Listen to the Recess! Clip
|Author||Shelley Fraser Mickle|
New Year’s Resolutions Transcript
While most New Year’s resolutions are quickly forgotten, Shelley Fraser Mickle is remembering hers.
It’s important for children to learn about making New Year’s resolutions. After all, it’s supposed to be a prime opportunity for getting them to focus on becoming better than they already are. Which, to me, makes no sense at all. Because kids are pretty all over wonderful right from the get-go. But when I was growing up, my family always insisted that on January the first I declare something I wanted to accomplish over the next 365 days.
When I was six, it was to give up biting my fingernails. My mother said that if I didn’t, I was going to end up with a full pouch in my stomach bursting with fingernails and it would have to be cut out. That worried me, but it didn’t cure me. That year my New Year’s resolution lasted exactly two days and ten minutes, which also marked the beginning of a nervous personality that each year began pulling along a whole trainload of guilt.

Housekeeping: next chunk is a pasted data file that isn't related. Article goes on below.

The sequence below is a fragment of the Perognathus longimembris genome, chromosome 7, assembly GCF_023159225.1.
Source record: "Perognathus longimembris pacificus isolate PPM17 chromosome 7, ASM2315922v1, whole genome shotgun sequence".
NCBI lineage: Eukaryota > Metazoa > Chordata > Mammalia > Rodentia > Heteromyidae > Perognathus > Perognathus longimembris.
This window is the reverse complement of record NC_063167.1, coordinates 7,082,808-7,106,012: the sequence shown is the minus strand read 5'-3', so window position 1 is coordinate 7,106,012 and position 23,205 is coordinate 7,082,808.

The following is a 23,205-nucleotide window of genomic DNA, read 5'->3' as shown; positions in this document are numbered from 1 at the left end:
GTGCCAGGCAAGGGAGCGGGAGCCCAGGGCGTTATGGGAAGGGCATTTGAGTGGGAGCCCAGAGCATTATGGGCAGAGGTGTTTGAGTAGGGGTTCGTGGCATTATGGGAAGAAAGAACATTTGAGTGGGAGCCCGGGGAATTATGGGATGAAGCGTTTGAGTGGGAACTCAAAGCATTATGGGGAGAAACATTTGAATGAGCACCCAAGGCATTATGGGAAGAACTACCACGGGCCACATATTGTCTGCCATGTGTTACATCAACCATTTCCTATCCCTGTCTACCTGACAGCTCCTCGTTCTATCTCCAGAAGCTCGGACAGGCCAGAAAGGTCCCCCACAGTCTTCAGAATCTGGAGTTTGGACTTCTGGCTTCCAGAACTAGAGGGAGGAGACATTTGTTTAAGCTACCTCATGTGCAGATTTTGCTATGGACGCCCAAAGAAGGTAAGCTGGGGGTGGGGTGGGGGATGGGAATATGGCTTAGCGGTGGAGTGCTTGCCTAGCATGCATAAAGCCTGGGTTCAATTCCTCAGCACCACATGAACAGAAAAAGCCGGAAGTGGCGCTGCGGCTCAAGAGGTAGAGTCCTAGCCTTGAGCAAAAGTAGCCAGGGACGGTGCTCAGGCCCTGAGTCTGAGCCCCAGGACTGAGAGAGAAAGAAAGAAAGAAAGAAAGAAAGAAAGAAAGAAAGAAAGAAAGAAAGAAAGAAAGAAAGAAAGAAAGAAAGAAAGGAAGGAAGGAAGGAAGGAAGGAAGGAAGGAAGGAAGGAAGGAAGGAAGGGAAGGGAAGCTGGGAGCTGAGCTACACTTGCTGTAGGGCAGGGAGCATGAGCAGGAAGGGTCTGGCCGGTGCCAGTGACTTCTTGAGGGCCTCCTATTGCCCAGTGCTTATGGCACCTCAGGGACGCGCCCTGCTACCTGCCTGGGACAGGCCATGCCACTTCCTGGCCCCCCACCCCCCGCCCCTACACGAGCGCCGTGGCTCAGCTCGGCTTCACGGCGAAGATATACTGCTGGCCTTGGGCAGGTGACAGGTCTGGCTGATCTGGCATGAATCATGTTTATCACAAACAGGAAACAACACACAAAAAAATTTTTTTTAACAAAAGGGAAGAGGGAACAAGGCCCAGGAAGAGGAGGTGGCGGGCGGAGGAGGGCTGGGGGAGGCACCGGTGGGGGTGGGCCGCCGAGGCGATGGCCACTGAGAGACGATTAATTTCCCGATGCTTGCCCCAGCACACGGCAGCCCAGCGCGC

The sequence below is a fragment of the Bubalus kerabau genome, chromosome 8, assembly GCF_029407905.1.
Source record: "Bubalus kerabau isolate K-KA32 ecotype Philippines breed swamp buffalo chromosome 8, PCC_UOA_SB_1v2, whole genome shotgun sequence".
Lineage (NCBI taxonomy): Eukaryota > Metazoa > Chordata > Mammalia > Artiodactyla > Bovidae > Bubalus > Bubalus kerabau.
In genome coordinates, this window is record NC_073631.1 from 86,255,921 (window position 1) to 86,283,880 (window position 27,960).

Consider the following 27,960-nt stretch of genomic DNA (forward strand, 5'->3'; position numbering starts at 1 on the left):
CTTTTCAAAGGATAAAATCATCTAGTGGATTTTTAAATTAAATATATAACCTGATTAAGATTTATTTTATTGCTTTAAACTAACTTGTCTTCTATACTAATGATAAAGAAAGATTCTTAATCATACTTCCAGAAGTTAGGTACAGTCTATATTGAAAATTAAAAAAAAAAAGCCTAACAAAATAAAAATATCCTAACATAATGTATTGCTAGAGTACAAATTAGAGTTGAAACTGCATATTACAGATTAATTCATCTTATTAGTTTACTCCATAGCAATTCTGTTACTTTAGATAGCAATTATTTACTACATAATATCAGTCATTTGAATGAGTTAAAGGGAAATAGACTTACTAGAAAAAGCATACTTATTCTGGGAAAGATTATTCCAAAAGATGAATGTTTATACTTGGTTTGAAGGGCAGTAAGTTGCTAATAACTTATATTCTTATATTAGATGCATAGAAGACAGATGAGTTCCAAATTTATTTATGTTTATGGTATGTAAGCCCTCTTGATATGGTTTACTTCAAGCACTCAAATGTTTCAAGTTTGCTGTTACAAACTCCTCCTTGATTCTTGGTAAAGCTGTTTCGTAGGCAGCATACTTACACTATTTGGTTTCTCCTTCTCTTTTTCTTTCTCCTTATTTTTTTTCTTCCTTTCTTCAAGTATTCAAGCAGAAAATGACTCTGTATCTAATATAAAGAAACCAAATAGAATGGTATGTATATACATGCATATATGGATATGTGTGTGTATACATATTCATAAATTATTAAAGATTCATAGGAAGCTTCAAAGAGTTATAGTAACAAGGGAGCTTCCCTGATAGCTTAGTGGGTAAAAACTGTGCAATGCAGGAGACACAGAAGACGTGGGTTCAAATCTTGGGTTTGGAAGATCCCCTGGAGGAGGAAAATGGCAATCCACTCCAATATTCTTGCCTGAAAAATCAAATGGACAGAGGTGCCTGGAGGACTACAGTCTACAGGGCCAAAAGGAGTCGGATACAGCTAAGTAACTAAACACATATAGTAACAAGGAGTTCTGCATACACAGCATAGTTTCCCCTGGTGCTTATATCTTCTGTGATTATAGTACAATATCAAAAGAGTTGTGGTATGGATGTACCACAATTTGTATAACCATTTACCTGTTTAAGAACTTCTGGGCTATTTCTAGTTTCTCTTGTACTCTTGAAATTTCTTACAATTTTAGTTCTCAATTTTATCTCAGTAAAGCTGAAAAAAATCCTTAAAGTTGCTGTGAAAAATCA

When I was seven, though, I became almost smart. I stood up and declared that my New Year’s resolution was to get my brother to quit biting his fingernails. That would have been easy. I could have just whacked him over the knuckles every time I saw him doing it, and furthermore, my resolution would have given me permission. But apparently that’s not the way this New Year’s resolution stuff works. It has to be something that will improve your own life. So the next year, when I was eight, I told my mother my New Year’s resolution was for me to get her to stop asking me to stop biting my fingernails.
By the time I was in high school, genius struck. The truth is, by then I had a whole dump overflowing with broken resolutions. And I was sick of being a loser. So on the first day of that new year when I was in the ninth grade, I stood up at the dinner table and said with total confidence that this was the year when I would attain complete perfection. I then resolved to gain five pounds, to bite my fingernails, and to never recite Shakespeare in public. Oh, how I dazzled them.